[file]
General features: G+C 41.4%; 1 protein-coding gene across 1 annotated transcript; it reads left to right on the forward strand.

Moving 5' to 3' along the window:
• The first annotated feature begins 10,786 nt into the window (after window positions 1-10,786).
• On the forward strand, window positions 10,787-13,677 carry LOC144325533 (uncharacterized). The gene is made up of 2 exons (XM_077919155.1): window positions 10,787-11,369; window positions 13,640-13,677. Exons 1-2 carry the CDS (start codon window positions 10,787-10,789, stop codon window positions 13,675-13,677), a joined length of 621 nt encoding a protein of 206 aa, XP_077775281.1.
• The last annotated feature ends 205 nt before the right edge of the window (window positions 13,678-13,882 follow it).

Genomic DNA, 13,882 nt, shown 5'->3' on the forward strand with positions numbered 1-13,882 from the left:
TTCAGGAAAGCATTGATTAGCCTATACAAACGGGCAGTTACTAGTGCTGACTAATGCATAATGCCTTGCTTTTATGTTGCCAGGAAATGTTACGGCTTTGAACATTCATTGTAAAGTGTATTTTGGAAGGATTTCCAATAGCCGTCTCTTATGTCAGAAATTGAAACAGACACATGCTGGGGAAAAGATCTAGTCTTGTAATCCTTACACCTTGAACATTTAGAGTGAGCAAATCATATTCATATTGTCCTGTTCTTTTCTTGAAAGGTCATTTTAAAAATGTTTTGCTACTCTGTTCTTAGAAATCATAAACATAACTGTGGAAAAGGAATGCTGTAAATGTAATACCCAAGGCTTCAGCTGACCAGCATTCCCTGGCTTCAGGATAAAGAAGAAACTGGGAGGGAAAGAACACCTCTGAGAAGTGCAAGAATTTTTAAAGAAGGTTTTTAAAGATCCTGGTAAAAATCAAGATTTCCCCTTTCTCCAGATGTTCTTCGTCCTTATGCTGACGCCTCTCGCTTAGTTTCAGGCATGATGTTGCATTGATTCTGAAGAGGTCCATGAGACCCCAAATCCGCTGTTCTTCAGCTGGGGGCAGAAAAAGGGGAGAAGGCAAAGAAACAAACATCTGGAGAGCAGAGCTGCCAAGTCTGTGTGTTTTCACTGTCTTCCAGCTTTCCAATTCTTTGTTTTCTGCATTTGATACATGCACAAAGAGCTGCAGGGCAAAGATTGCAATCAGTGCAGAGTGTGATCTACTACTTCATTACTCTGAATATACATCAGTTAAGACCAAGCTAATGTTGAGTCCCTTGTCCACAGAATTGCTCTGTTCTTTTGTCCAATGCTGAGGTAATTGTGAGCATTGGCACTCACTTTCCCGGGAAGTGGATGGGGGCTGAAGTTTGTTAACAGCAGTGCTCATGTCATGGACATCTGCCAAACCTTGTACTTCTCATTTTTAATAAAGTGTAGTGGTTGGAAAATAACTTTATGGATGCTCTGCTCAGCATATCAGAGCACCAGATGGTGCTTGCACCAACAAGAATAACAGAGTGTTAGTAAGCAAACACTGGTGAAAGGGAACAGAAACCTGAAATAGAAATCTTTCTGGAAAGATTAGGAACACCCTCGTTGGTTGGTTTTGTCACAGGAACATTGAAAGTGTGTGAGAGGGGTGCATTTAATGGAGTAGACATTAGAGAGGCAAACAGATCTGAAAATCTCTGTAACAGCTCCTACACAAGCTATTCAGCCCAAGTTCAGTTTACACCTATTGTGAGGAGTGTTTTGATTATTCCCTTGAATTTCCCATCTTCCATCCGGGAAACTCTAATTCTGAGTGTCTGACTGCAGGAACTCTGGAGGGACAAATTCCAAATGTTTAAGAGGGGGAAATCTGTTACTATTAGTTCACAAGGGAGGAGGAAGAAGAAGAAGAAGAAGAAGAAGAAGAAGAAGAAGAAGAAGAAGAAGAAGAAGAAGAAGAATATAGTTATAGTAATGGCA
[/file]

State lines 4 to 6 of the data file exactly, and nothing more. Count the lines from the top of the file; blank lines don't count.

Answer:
• On the forward strand, window positions 10,787-13,677 carry LOC144325533 (uncharacterized). The gene is made up of 2 exons (XM_077919155.1): window positions 10,787-11,369; window positions 13,640-13,677. Exons 1-2 carry the CDS (start codon window positions 10,787-10,789, stop codon window positions 13,675-13,677), a joined length of 621 nt encoding a protein of 206 aa, XP_077775281.1.
• The last annotated feature ends 205 nt before the right edge of the window (window positions 13,678-13,882 follow it).

Genomic DNA, 13,882 nt, shown 5'->3' on the forward strand with positions numbered 1-13,882 from the left: